As stated and I'll repeat it: the only current method available to monitor P25 Phase II (that's Phase 2) communications without a physical digital scanner from GRE/Radio Shack/Uniden/Whistler is using OP25 and that means using Linux, more specifically Ubuntu. There is no other method at this time of monitoring P25 Phase II - the hope is that the author(s) of DSD+ (a digital speech decoder) will be able to add P25 Phase II decoding support at some point in the near future but for now and probably well into 2017 there is no other way to do this. You can of course purchase a physical digital scanner to do it but you'll be looking at an investment of a few hundred bucks and you could theoretically decide it's not for you at a later time whereas an investment in SDR on the cheap end could cost you $25-50 tops (if you already have a computer and since you're online posting here at RR that's a given - I suppose you could be posting here from a smartphone but that's unlikely). :D

If you're interested in the specific tested method which I've used myself several times now and others have as well with practically guaranteed success (once you have the SDR hardware of course) you can find the very well laid out steps in this specific post here (it's in that same OP25 thread):

http://forums.radioreference.com/2654021-post764.html (the specific newly refined step by step installation method)

And again, I highly recommend you read through the entire thread to see how it's progressed since it was started, how many of us have made many attempts to get OP25 working in a virtual machine and do it well enough to get a proper understandable P25 Phase I or Phase II decode from the audio and nowadays with the newer methodology in that post above it actually does work quite well. It's still not as good as installing OP25 on the bare metal computer meaning not in a virtual machine but actually booting the physical computer into Ubuntu then running OP25 for that purpose but it does work well enough to use.

Long post, yes, I'm known for being wordy but I like to make sure I provide useful info even if I am a bit overly redundant sometimes. ;)

Once you get rolling with SDR hardware and software it's a paradigm shift into an entirely new way of doing things: no longer are we limited to just being able to listen to what we're monitoring and in that usually just one frequency at a time but now we can see the spectrum visually and note activity when it's happening on multiple frequencies inside the visible spectrum (given the bandwidth capability of the hardware you're using) and tune to them with a click and a whole lot more.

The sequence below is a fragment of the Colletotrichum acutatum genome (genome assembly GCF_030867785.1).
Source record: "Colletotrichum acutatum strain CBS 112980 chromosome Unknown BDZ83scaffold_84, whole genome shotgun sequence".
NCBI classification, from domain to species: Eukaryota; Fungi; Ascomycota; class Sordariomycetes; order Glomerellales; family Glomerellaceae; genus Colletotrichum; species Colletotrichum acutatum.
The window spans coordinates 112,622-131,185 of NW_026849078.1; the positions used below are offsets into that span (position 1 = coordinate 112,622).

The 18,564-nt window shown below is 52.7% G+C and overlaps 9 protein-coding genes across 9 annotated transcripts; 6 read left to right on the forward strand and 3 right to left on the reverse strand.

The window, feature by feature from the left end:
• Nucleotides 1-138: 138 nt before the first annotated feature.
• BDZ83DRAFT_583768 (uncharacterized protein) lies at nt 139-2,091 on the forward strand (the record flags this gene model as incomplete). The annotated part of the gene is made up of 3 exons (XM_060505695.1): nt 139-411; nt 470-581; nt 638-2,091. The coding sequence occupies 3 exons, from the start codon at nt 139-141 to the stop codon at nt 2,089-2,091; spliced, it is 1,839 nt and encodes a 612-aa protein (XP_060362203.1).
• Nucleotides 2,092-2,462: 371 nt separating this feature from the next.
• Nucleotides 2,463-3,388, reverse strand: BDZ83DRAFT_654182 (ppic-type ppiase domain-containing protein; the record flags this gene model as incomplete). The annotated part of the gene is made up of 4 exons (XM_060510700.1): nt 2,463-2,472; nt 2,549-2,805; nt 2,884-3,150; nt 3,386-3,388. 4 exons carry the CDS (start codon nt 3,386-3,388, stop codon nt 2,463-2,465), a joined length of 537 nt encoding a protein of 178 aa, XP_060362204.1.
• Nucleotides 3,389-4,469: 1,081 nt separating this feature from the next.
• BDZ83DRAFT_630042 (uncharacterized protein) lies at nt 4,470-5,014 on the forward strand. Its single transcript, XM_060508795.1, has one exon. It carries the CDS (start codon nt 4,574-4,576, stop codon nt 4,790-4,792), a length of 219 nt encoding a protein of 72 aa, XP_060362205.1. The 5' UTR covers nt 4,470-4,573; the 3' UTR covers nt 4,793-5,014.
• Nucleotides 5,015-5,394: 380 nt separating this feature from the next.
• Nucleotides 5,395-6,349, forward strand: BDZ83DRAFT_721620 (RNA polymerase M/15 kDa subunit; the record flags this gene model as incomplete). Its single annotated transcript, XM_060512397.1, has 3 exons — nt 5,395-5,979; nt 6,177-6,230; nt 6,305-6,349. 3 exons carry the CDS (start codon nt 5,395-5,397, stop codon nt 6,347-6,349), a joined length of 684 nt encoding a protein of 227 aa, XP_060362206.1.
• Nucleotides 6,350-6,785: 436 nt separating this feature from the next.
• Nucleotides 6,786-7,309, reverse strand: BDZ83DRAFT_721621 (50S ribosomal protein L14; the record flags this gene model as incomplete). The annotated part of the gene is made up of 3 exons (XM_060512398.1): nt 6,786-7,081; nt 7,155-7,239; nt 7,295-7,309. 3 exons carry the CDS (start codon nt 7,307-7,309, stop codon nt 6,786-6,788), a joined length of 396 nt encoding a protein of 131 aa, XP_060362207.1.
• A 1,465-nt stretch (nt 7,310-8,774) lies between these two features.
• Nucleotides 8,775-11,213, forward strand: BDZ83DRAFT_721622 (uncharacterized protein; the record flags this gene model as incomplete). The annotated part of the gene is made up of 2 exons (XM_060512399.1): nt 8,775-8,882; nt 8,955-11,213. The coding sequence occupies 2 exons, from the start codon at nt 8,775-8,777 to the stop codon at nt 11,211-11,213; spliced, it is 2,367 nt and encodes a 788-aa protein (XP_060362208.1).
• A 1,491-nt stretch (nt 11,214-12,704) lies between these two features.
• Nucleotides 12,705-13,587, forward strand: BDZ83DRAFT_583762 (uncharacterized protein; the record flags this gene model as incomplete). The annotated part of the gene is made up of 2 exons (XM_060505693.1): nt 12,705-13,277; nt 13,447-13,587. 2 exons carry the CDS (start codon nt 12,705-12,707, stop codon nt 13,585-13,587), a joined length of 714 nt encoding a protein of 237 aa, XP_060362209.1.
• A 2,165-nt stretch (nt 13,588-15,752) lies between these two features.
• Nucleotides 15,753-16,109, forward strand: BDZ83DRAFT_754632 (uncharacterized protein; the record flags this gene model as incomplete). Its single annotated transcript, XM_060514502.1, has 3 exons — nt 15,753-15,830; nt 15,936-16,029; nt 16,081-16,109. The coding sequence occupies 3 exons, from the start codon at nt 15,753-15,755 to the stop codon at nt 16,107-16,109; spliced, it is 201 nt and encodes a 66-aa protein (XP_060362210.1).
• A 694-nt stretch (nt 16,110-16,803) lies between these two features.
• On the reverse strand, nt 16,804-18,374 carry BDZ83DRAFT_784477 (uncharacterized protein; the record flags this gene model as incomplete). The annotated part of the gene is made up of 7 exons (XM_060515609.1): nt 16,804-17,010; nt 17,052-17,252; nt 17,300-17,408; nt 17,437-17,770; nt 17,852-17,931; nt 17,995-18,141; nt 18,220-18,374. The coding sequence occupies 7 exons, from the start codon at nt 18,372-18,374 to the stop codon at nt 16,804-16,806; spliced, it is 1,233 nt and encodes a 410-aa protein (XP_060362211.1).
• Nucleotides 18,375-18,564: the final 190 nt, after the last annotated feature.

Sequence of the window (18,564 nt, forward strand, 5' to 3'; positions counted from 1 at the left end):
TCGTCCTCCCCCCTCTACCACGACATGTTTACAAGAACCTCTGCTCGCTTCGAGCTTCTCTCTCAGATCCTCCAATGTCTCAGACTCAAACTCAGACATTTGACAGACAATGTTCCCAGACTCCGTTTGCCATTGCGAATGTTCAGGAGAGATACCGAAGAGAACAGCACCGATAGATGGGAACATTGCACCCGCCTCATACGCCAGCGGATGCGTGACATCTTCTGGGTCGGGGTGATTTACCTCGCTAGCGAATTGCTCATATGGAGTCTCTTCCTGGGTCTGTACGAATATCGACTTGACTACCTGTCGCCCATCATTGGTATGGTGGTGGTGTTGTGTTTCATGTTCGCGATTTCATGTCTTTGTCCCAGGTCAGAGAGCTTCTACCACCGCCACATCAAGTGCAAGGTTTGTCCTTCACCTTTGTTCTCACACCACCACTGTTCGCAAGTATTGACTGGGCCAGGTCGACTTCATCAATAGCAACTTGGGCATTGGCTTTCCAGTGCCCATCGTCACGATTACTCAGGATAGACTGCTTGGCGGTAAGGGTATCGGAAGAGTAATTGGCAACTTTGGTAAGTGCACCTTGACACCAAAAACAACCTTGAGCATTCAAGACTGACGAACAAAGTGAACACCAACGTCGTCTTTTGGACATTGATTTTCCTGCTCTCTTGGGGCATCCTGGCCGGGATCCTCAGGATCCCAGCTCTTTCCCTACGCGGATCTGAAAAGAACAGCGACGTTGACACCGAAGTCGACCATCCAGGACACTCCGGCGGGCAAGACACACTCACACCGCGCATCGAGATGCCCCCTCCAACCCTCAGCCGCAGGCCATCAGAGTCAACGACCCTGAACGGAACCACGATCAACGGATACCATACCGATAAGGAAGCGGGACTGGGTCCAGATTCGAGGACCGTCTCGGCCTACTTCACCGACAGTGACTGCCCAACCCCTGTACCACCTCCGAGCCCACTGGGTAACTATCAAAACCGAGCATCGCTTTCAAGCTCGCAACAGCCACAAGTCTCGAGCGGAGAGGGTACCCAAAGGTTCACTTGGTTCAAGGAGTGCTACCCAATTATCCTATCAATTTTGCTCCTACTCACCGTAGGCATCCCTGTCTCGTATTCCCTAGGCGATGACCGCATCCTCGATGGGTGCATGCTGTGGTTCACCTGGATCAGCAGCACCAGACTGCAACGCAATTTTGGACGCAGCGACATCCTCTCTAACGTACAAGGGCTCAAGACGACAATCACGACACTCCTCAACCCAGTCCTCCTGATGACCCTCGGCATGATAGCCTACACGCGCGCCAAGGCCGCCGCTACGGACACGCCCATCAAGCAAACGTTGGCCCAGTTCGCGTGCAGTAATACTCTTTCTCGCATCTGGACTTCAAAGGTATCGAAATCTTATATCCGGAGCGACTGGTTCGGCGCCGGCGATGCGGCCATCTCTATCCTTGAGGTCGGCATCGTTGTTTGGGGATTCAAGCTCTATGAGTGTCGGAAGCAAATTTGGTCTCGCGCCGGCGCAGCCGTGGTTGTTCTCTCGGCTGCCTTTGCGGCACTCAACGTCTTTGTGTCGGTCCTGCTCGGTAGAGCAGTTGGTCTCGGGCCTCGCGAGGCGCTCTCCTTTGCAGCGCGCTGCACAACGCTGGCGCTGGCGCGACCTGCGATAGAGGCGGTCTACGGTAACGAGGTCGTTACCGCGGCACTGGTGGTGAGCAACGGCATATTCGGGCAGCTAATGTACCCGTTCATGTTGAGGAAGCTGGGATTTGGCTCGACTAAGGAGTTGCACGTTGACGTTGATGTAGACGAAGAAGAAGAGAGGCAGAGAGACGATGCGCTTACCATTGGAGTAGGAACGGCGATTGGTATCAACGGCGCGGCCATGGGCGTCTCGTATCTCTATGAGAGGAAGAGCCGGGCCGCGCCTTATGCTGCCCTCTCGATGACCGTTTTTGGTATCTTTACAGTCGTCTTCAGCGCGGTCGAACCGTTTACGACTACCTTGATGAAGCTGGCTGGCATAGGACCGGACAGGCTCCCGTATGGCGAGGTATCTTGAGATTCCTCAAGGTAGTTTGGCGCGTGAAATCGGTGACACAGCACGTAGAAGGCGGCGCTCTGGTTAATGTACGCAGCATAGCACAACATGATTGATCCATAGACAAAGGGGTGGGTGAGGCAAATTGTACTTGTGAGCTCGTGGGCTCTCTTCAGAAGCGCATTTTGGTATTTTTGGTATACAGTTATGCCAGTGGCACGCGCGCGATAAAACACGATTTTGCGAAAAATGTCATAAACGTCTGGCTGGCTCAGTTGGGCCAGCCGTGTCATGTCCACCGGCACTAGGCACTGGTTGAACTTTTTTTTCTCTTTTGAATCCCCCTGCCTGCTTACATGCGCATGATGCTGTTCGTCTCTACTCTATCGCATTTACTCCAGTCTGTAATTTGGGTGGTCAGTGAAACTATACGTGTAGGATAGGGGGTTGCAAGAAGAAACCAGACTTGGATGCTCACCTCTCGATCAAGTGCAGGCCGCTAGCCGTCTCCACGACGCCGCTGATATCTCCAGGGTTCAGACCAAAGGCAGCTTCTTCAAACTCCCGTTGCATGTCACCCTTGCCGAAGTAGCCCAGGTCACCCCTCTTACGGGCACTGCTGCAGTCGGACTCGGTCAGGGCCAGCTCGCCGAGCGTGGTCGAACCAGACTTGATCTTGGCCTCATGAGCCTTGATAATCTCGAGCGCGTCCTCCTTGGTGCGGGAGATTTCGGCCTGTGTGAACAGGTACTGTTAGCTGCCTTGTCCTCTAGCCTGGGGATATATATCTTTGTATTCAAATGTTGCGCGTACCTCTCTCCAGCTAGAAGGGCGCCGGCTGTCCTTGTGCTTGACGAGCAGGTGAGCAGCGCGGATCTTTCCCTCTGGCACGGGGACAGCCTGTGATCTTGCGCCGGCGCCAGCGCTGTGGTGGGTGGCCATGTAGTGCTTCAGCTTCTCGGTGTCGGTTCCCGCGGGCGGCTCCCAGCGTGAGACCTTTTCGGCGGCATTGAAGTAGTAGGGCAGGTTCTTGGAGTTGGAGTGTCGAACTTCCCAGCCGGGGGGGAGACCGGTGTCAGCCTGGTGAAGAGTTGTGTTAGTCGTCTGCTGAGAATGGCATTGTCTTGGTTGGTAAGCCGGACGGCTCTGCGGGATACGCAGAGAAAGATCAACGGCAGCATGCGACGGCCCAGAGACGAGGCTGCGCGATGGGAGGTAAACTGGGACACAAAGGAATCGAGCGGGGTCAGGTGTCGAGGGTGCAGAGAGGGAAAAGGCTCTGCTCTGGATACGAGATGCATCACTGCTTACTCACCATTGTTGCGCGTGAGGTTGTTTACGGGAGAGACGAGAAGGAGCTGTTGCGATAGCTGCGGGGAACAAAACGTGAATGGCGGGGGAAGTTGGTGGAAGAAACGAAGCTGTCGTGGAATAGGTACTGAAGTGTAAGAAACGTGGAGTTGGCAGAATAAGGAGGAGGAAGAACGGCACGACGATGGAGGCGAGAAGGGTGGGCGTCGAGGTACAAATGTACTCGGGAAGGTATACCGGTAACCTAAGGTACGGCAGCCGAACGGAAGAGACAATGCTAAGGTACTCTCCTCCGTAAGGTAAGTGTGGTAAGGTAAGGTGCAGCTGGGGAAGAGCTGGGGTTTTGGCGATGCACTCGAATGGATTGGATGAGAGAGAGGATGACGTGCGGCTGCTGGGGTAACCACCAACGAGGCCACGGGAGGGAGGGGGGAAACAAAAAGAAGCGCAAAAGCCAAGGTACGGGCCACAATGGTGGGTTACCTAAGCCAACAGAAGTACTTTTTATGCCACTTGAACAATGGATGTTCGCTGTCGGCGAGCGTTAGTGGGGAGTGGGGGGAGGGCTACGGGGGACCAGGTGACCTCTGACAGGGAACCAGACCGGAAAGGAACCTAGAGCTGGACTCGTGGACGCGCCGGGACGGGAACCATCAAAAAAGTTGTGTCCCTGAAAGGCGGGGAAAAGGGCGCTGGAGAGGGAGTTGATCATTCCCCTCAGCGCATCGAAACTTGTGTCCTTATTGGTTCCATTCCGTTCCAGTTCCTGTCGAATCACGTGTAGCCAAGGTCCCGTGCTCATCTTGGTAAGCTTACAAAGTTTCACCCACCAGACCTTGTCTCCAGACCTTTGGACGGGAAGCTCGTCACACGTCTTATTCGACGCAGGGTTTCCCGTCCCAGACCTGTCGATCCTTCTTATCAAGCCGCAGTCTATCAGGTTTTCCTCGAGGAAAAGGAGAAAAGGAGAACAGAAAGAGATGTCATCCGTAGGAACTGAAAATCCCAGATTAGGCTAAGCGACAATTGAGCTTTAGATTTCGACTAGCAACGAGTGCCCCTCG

Hope this info helps, pretty sure you'll love doing things in this "new" way once you get into it, and as always, RR is a place for learning and sharing so by all means if you have questions ask and if you have answers for others when you get more experience then don't hesitate to help when you get the chance.

Happy New Year, as well. :D
 
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#5
Thank you for your very informative reply.
I have downloaded the ubuntu software to a zip drive and will see how it works on my older machines.

I will let you know how it goes.

Thank
Tim
 

sparklehorse

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#6
.......It's still not as good as installing OP25 on the bare metal computer meaning not in a virtual machine but actually booting the physical computer into Ubuntu then running OP25 for that purpose but it does work well enough to use.
Sorry, super dumb question here, but I'm a complete Linux noob. Is it possible then to install Ubuntu in its own partition on a Windows machine? Meaning you could boot the thing from either OS? Or do you have to dedicate the machine to only Ubuntu? I have an HP Pavilion DV6 laptop with 8 gigs of RAM, a Quad Core AMD A8-3500M APU 1.5 GHz (revs to 2.4 GHz supposedly), and 400 GB of free disk space. Would that be adequate to run Ubuntu, GnuRadio and OP25? I'm pretty sure that's plenty of RAM and disk space, not so sure about the AMD processor.

Thank you very much for the help!

.
 

simmsrep

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#7
Sorry, super dumb question here, but I'm a complete Linux noob. Is it possible then to install Ubuntu in its own partition on a Windows machine? Meaning you could boot the thing from either OS? Or do you have to dedicate the machine to only Ubuntu? I have an HP Pavilion DV6 laptop with 8 gigs of RAM, a Quad Core AMD A8-3500M APU 1.5 GHz (revs to 2.4 GHz supposedly), and 400 GB of free disk space. Would that be adequate to run Ubuntu, GnuRadio and OP25? I'm pretty sure that's plenty of RAM and disk space, not so sure about the AMD processor.

Thank you very much for the help!

.
Yes, you can run Ubuntu and windows in a duel boot setup. I haven't run OP25 but you should have enough power there to run those programs.